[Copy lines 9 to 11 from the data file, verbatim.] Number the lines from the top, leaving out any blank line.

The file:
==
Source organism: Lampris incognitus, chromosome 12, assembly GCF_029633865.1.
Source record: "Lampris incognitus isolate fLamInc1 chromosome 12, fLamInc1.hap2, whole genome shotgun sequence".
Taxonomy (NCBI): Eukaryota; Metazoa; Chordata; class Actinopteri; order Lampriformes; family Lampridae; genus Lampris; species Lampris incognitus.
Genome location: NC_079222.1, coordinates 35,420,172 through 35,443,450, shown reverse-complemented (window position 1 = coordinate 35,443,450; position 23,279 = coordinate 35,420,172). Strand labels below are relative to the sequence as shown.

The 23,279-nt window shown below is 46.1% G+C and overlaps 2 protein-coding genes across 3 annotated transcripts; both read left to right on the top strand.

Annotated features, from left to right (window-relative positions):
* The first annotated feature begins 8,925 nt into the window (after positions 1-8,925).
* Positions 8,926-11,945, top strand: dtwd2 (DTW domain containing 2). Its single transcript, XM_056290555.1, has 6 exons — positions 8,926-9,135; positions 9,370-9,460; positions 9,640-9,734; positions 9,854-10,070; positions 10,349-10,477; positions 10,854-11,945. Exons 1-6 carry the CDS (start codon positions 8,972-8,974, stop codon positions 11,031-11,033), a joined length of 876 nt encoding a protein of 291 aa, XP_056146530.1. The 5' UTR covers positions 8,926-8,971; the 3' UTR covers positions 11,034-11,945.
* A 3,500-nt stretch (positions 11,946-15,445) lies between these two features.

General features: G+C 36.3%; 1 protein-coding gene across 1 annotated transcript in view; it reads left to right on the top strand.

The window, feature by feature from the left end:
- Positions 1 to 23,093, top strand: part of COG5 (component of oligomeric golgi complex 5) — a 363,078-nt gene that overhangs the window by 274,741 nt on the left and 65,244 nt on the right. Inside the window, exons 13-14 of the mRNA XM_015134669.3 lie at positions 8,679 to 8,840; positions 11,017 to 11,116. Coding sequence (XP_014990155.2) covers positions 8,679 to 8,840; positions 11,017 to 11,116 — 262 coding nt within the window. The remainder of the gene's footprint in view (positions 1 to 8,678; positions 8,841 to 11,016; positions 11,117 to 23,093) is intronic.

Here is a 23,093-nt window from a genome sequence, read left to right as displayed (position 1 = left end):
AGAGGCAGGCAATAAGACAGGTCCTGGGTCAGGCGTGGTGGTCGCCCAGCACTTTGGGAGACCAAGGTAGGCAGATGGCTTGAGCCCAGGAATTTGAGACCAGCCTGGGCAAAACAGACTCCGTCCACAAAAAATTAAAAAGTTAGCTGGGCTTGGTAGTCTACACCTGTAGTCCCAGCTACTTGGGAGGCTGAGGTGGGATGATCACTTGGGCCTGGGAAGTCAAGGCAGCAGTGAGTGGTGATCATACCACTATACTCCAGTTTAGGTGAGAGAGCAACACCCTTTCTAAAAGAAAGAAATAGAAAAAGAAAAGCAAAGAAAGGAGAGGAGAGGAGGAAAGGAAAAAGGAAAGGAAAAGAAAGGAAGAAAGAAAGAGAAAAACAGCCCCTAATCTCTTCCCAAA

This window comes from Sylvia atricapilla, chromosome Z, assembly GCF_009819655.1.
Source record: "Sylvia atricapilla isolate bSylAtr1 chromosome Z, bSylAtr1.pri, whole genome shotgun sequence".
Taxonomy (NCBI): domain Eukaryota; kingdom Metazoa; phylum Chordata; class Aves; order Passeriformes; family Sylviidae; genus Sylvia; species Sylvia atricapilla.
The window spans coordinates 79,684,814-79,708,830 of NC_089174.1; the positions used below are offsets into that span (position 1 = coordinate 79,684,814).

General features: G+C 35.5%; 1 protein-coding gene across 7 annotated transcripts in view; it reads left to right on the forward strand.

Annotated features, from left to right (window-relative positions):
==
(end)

* A 3,500-nt stretch (positions 11,946-15,445) lies between these two features.

General features: G+C 36.3%; 1 protein-coding gene across 1 annotated transcript in view; it reads left to right on the top strand.

The window, feature by feature from the left end: